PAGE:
An unarmed White teen was shot and killed by a police officer in a courthouse in Columbus, Ohio.

Sixteen-year-old Joseph Haynes was a defendant in an aggravated menacing case in juvenile court on Wednesday afternoon. The teen, who was on probation at the time, allegedly pointed a gun at two people in November 2017. His grandmother Geraldine Haynes claims the altercation between her late grandson and the Franklin County sheriff’s office deputy began because he was defending his mother.

“We was leaving and the cop told [his mother] Karen to get out the courthouse and wouldn’t let her get her stuff or nothing,” the grandmother told The Columbus Dispatch. “And [the cop] started pushing Karen up against the wall and Joey told him to leave his mom alone and he wouldn’t leave his mom alone.”

“Joey went over, grabbed him by his shoulders and the guy slung him around and slung Joey to the ground,” she continued. “And then he got on top of Joey … and then Joey’s hands were up in the air like that and the cop with his hand down by his side and the gun went off.”

She said the officer then reached for his firearm and shot her grandson while he was on the ground. Haynes was struck in his abdomen. He was transported to OhioHealth Grant Medical Center where he died within an hour. According to the Times Reporter, the officer had a black eye, bruises, and abrasion as a result of the confrontation.

Jennifer Brisco, who acted as Haynes’ attorney during the trial said the fight broke out between her client because the cop tried to arrest him. She claims Haynes was emotional at the time.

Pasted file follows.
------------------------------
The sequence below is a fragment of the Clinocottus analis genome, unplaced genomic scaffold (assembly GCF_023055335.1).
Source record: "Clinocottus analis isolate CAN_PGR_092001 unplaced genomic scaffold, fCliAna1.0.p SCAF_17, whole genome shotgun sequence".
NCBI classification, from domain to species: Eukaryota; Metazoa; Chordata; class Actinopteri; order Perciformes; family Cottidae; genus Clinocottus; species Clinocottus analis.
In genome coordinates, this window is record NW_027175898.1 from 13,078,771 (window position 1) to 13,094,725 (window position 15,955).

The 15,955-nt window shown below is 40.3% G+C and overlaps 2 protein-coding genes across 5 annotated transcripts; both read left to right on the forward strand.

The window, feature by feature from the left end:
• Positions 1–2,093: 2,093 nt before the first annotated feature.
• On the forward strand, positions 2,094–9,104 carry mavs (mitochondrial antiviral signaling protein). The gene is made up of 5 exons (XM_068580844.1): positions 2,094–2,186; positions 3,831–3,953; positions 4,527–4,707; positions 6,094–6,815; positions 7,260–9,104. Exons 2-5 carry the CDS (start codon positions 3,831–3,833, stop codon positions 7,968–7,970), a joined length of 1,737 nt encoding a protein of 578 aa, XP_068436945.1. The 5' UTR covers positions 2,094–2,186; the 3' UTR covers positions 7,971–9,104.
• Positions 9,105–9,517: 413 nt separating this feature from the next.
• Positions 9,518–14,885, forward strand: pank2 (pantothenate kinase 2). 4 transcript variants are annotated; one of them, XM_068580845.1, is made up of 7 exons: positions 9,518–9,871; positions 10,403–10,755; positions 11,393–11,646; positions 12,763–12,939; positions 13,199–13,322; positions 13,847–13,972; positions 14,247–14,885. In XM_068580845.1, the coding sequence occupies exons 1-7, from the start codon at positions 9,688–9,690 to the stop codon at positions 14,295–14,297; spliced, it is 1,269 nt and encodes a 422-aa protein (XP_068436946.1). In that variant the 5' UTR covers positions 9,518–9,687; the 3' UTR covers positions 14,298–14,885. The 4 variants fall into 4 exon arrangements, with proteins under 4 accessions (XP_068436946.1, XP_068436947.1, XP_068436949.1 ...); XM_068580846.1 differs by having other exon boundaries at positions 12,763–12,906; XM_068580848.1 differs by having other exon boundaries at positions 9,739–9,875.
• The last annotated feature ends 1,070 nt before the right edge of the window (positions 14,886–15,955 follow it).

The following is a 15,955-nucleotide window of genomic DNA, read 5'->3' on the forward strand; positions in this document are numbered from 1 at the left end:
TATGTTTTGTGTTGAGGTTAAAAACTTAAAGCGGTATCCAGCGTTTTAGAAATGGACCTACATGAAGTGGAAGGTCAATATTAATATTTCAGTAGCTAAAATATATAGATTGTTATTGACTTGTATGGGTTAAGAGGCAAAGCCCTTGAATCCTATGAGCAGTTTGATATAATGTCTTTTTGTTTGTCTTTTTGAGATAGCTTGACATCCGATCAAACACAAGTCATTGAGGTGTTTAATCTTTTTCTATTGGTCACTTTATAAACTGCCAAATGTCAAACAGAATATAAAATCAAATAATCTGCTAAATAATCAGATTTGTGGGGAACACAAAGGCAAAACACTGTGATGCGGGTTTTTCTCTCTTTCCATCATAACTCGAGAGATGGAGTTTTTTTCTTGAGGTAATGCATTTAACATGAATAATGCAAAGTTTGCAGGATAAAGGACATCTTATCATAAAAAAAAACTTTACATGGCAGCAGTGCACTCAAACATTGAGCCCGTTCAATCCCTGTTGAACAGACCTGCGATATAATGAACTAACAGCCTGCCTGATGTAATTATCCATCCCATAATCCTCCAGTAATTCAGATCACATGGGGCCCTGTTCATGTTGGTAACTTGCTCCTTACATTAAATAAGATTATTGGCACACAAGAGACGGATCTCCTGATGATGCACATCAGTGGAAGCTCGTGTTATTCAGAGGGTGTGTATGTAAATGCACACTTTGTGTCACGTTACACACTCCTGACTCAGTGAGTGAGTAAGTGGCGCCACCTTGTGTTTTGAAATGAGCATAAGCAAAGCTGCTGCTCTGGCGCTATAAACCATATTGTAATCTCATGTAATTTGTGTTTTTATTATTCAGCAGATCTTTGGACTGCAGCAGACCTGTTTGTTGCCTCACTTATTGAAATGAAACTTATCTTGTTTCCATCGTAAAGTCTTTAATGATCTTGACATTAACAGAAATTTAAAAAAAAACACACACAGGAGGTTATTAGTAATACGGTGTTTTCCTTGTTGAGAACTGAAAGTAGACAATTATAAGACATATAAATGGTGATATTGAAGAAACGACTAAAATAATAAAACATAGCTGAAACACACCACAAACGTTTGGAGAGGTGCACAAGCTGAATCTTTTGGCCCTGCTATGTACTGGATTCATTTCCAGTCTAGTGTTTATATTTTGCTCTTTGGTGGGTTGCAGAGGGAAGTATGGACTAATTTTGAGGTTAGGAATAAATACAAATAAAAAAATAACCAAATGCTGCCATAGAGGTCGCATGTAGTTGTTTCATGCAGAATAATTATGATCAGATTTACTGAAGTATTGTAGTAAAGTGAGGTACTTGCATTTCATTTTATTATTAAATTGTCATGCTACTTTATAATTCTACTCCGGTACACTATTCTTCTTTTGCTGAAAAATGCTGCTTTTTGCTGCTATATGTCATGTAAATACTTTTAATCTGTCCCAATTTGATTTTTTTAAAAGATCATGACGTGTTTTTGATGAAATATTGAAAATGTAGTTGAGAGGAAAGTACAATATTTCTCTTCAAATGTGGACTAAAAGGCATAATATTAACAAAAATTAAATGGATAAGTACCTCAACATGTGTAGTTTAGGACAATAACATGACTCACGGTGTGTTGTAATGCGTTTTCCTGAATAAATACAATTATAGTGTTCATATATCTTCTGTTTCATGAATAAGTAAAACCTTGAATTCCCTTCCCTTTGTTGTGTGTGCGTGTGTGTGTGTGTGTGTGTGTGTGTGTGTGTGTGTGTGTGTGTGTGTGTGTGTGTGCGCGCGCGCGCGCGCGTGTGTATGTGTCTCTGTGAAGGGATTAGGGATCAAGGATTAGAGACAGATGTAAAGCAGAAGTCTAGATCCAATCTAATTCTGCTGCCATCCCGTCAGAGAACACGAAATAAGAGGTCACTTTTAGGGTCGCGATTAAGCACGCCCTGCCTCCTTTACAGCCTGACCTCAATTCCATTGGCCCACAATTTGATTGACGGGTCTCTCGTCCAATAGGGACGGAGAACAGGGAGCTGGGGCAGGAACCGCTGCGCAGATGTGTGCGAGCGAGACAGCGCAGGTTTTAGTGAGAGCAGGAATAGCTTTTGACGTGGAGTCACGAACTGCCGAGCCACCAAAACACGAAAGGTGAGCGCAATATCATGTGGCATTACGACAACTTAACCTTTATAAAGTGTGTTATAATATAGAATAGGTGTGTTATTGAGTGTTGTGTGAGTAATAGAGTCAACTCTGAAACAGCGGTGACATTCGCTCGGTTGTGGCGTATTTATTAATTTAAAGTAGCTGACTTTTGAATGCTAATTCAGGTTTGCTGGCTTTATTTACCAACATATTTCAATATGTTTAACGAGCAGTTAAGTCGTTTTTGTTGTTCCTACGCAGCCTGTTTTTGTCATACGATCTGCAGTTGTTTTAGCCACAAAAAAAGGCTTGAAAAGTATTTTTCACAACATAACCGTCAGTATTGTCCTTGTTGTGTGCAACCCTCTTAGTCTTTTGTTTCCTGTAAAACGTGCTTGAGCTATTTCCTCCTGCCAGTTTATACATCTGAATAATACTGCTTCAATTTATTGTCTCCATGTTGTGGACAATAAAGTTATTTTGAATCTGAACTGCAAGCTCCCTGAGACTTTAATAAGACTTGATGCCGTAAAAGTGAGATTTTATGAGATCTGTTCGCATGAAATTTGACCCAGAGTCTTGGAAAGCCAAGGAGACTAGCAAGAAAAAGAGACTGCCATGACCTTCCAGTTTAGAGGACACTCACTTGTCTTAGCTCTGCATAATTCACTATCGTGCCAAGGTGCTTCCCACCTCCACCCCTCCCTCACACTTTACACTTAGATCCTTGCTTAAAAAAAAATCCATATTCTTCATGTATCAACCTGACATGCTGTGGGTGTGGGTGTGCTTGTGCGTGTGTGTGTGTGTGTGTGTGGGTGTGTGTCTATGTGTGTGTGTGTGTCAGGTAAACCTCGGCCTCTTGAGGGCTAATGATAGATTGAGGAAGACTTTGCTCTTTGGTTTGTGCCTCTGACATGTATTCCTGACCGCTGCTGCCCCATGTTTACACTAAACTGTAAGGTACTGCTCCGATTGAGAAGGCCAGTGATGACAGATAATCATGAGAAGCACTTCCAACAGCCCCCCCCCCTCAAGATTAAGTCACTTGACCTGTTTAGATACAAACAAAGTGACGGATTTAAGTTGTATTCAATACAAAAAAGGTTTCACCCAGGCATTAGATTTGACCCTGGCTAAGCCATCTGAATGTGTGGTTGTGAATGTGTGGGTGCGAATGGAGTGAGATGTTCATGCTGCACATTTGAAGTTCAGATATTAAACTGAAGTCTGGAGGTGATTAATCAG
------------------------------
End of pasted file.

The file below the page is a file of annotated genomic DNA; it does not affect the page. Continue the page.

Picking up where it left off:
“Joseph was a little out of sorts because of how things went at the hearing,” Brisco told The Dispatch. “The officer threatened to lock him up and a scuffle broke out. Joseph was resisting, and that’s when there was a scuffle.”

The outlet reports the officer was knocked to the ground.

Executive vice president of Fraternal Order of Police Capital City Lodge No. 9 Keith Ferrell said in a Thursday news conference that the officer endured the “fight of his life” during his scuffle with Haynes. But the injuries he sustained were not life-threatening.

“We’re responsive to people’s actions,” Ferrell told The Dispatch. “We don’t choose to come to work and shoot people. It gives our people very little choice to protect themselves and the public. Unfortunately, he had to stop the threat. It was a significant struggle. And his injuries support that.”

The Ohio Bureau of Investigation is looking into the shooting although it remains unclear whether the officer’s job will be compromised as a result of the incident.